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Postby coffeedom on Mon Apr 16, 2012 11:16 pm

Wow, great post Jeremy. Thanks for taking the time to do that comparison, I hope the caffeine buzz you got from all that was a suitable reward!

You must be one of the only members with all these grinders so your input on their strengths and weaknesses is invaluable.

It's interesting to see how the results differ. It still puzzles me that the same burr set can be used in a grinder designed for espresso on one hand (Rosco, Nemox Lux) and cupping on the other (Lido). They all look like great grinders though.

Your two Pharos shots are pretty solid evidence of how great it is for making beautiful looking espresso. The larger burrs must really have a nice cutting action compared to smaller conicals. I suspect they produce a bit more fines than smaller conicals, but I could be wrong. If they do, perhaps the distribution of grinds produced on larger cutters is more suitable for espresso, maybe allowing for the puck to bind optimally during extraction. That could allow for nicer extractions across the whole puck, if this idea is correct.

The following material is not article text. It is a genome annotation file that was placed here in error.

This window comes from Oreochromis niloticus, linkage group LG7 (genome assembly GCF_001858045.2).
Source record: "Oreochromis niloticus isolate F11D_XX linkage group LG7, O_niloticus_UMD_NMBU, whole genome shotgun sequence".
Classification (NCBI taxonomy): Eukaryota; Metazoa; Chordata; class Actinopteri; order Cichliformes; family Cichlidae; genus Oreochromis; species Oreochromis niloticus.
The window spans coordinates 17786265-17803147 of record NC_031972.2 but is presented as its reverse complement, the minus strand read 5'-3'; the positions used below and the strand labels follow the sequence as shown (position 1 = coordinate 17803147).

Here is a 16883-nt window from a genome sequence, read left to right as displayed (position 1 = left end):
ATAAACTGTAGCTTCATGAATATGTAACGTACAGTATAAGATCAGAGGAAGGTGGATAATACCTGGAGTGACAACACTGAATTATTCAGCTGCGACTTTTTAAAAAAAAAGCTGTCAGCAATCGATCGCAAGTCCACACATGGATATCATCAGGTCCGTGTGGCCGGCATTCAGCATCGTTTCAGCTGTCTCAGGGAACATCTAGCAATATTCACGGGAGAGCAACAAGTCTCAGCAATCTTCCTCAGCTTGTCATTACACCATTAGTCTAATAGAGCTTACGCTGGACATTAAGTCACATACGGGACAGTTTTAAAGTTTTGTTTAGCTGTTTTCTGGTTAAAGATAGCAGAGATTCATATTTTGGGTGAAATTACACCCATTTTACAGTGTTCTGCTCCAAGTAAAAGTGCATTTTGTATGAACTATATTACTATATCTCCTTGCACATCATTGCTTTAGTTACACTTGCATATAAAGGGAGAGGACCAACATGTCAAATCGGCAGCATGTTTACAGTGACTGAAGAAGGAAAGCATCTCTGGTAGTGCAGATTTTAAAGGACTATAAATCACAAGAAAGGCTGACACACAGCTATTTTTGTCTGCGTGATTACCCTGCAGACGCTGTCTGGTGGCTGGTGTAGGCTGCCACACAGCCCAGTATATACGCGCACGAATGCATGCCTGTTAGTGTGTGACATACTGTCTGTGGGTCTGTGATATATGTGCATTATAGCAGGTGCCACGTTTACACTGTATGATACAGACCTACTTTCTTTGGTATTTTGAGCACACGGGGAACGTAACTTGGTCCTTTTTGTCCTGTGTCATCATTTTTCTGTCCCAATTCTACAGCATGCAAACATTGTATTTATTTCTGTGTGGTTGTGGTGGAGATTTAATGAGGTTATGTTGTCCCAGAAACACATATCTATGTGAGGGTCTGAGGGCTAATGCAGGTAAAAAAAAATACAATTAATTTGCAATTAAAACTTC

Hard and fast rules about burrs, grind distribution and espresso are difficult to make it seems, but as they say, a picture is worth a thousand words. Thanks for showing us some nice comparisons!
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Postby SlowRain on Mon Apr 16, 2012 11:56 pm

I, too, want to say thank you for this write-up and the photos.
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Postby charlie_aki on Tue Apr 17, 2012 3:35 am

Great write up:) thank you so much for comparing the great grinders taking time!
All of these were in my mind for my next toy to play with.
Such an awesome thread :)